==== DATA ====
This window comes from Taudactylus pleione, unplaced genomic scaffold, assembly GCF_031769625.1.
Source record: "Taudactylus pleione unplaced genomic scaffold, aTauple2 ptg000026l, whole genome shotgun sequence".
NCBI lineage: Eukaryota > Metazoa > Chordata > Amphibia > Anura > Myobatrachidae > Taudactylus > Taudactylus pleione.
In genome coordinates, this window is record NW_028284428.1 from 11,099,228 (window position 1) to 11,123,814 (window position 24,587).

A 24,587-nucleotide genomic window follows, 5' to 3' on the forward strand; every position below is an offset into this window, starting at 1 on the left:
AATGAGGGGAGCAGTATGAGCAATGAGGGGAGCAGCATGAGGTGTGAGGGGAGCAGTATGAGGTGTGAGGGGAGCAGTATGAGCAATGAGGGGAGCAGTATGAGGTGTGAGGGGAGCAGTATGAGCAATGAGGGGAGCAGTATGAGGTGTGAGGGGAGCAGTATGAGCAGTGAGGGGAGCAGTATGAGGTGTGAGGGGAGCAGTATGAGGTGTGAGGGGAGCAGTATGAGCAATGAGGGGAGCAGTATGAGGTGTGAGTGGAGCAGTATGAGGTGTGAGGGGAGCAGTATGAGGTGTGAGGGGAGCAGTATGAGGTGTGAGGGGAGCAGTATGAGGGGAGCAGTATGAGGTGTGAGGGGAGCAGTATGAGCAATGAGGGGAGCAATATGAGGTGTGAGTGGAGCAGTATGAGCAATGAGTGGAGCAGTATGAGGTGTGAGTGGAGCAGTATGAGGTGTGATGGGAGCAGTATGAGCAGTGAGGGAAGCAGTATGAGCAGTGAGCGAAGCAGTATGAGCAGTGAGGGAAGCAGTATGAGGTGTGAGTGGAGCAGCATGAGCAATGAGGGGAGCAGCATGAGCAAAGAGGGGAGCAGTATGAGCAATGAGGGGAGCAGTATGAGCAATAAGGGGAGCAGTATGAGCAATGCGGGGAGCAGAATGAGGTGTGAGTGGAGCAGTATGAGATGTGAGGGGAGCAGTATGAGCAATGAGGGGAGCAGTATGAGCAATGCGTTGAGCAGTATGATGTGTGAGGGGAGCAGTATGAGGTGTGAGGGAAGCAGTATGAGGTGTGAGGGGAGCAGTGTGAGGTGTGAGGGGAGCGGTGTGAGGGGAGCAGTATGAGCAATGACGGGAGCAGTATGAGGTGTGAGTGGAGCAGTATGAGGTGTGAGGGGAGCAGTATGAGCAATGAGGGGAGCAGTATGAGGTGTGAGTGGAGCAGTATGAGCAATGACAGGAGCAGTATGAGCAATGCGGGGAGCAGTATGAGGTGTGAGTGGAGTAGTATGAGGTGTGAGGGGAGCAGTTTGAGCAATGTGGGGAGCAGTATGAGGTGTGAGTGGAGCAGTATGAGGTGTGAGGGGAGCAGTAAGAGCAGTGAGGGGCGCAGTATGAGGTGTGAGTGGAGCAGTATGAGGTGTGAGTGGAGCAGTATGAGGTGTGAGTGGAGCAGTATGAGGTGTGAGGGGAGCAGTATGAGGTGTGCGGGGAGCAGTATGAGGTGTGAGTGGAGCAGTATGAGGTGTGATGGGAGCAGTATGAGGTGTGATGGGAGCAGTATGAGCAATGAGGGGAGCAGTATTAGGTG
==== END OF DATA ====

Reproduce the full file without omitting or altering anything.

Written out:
This window comes from Taudactylus pleione, unplaced genomic scaffold, assembly GCF_031769625.1.
Source record: "Taudactylus pleione unplaced genomic scaffold, aTauple2 ptg000026l, whole genome shotgun sequence".
NCBI lineage: Eukaryota > Metazoa > Chordata > Amphibia > Anura > Myobatrachidae > Taudactylus > Taudactylus pleione.
In genome coordinates, this window is record NW_028284428.1 from 11,099,228 (window position 1) to 11,123,814 (window position 24,587).

A 24,587-nucleotide genomic window follows, 5' to 3' on the forward strand; every position below is an offset into this window, starting at 1 on the left:
AATGAGGGGAGCAGTATGAGCAATGAGGGGAGCAGCATGAGGTGTGAGGGGAGCAGTATGAGGTGTGAGGGGAGCAGTATGAGCAATGAGGGGAGCAGTATGAGGTGTGAGGGGAGCAGTATGAGCAATGAGGGGAGCAGTATGAGGTGTGAGGGGAGCAGTATGAGCAGTGAGGGGAGCAGTATGAGGTGTGAGGGGAGCAGTATGAGGTGTGAGGGGAGCAGTATGAGCAATGAGGGGAGCAGTATGAGGTGTGAGTGGAGCAGTATGAGGTGTGAGGGGAGCAGTATGAGGTGTGAGGGGAGCAGTATGAGGTGTGAGGGGAGCAGTATGAGGGGAGCAGTATGAGGTGTGAGGGGAGCAGTATGAGCAATGAGGGGAGCAATATGAGGTGTGAGTGGAGCAGTATGAGCAATGAGTGGAGCAGTATGAGGTGTGAGTGGAGCAGTATGAGGTGTGATGGGAGCAGTATGAGCAGTGAGGGAAGCAGTATGAGCAGTGAGCGAAGCAGTATGAGCAGTGAGGGAAGCAGTATGAGGTGTGAGTGGAGCAGCATGAGCAATGAGGGGAGCAGCATGAGCAAAGAGGGGAGCAGTATGAGCAATGAGGGGAGCAGTATGAGCAATAAGGGGAGCAGTATGAGCAATGCGGGGAGCAGAATGAGGTGTGAGTGGAGCAGTATGAGATGTGAGGGGAGCAGTATGAGCAATGAGGGGAGCAGTATGAGCAATGCGTTGAGCAGTATGATGTGTGAGGGGAGCAGTATGAGGTGTGAGGGAAGCAGTATGAGGTGTGAGGGGAGCAGTGTGAGGTGTGAGGGGAGCGGTGTGAGGGGAGCAGTATGAGCAATGACGGGAGCAGTATGAGGTGTGAGTGGAGCAGTATGAGGTGTGAGGGGAGCAGTATGAGCAATGAGGGGAGCAGTATGAGGTGTGAGTGGAGCAGTATGAGCAATGACAGGAGCAGTATGAGCAATGCGGGGAGCAGTATGAGGTGTGAGTGGAGTAGTATGAGGTGTGAGGGGAGCAGTTTGAGCAATGTGGGGAGCAGTATGAGGTGTGAGTGGAGCAGTATGAGGTGTGAGGGGAGCAGTAAGAGCAGTGAGGGGCGCAGTATGAGGTGTGAGTGGAGCAGTATGAGGTGTGAGTGGAGCAGTATGAGGTGTGAGTGGAGCAGTATGAGGTGTGAGGGGAGCAGTATGAGGTGTGCGGGGAGCAGTATGAGGTGTGAGTGGAGCAGTATGAGGTGTGATGGGAGCAGTATGAGGTGTGATGGGAGCAGTATGAGCAATGAGGGGAGCAGTATTAGGTG